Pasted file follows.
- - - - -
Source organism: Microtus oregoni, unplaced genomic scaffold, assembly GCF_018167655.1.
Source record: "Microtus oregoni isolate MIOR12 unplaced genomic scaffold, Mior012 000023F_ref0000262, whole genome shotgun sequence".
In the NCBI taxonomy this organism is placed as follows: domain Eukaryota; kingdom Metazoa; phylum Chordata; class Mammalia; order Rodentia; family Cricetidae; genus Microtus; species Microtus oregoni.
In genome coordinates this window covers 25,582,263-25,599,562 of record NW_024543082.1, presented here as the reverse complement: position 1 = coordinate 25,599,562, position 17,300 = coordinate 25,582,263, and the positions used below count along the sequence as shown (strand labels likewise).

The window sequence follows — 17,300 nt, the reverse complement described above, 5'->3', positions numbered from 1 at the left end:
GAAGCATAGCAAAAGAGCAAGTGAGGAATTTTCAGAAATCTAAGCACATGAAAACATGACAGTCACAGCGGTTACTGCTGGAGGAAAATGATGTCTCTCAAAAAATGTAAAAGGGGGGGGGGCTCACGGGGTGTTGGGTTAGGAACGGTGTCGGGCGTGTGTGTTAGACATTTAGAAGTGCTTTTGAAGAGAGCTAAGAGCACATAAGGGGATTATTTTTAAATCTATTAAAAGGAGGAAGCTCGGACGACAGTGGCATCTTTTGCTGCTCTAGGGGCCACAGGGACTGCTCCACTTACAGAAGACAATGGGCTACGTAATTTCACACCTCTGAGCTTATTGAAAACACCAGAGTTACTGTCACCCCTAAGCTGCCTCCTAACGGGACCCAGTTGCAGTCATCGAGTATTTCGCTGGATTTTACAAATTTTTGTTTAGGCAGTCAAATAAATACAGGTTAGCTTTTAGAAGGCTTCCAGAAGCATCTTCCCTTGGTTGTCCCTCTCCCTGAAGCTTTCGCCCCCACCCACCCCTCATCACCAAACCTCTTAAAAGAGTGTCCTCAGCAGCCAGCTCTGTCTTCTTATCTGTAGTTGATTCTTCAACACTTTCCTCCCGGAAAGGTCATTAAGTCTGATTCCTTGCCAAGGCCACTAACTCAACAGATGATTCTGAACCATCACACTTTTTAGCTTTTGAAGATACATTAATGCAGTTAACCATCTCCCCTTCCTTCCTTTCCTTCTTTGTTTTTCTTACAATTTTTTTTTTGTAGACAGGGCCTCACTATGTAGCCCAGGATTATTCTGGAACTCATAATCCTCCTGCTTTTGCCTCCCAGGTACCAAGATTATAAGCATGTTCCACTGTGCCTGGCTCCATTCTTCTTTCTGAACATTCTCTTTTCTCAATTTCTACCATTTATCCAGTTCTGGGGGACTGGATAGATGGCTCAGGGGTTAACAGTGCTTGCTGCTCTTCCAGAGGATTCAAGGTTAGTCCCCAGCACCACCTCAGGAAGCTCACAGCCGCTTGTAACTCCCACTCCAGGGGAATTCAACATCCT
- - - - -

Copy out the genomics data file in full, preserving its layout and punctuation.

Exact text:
Source organism: Microtus oregoni, unplaced genomic scaffold, assembly GCF_018167655.1.
Source record: "Microtus oregoni isolate MIOR12 unplaced genomic scaffold, Mior012 000023F_ref0000262, whole genome shotgun sequence".
In the NCBI taxonomy this organism is placed as follows: domain Eukaryota; kingdom Metazoa; phylum Chordata; class Mammalia; order Rodentia; family Cricetidae; genus Microtus; species Microtus oregoni.
In genome coordinates this window covers 25,582,263-25,599,562 of record NW_024543082.1, presented here as the reverse complement: position 1 = coordinate 25,599,562, position 17,300 = coordinate 25,582,263, and the positions used below count along the sequence as shown (strand labels likewise).

The window sequence follows — 17,300 nt, the reverse complement described above, 5'->3', positions numbered from 1 at the left end:
GAAGCATAGCAAAAGAGCAAGTGAGGAATTTTCAGAAATCTAAGCACATGAAAACATGACAGTCACAGCGGTTACTGCTGGAGGAAAATGATGTCTCTCAAAAAATGTAAAAGGGGGGGGGGCTCACGGGGTGTTGGGTTAGGAACGGTGTCGGGCGTGTGTGTTAGACATTTAGAAGTGCTTTTGAAGAGAGCTAAGAGCACATAAGGGGATTATTTTTAAATCTATTAAAAGGAGGAAGCTCGGACGACAGTGGCATCTTTTGCTGCTCTAGGGGCCACAGGGACTGCTCCACTTACAGAAGACAATGGGCTACGTAATTTCACACCTCTGAGCTTATTGAAAACACCAGAGTTACTGTCACCCCTAAGCTGCCTCCTAACGGGACCCAGTTGCAGTCATCGAGTATTTCGCTGGATTTTACAAATTTTTGTTTAGGCAGTCAAATAAATACAGGTTAGCTTTTAGAAGGCTTCCAGAAGCATCTTCCCTTGGTTGTCCCTCTCCCTGAAGCTTTCGCCCCCACCCACCCCTCATCACCAAACCTCTTAAAAGAGTGTCCTCAGCAGCCAGCTCTGTCTTCTTATCTGTAGTTGATTCTTCAACACTTTCCTCCCGGAAAGGTCATTAAGTCTGATTCCTTGCCAAGGCCACTAACTCAACAGATGATTCTGAACCATCACACTTTTTAGCTTTTGAAGATACATTAATGCAGTTAACCATCTCCCCTTCCTTCCTTTCCTTCTTTGTTTTTCTTACAATTTTTTTTTTGTAGACAGGGCCTCACTATGTAGCCCAGGATTATTCTGGAACTCATAATCCTCCTGCTTTTGCCTCCCAGGTACCAAGATTATAAGCATGTTCCACTGTGCCTGGCTCCATTCTTCTTTCTGAACATTCTCTTTTCTCAATTTCTACCATTTATCCAGTTCTGGGGGACTGGATAGATGGCTCAGGGGTTAACAGTGCTTGCTGCTCTTCCAGAGGATTCAAGGTTAGTCCCCAGCACCACCTCAGGAAGCTCACAGCCGCTTGTAACTCCCACTCCAGGGGAATTCAACATCCT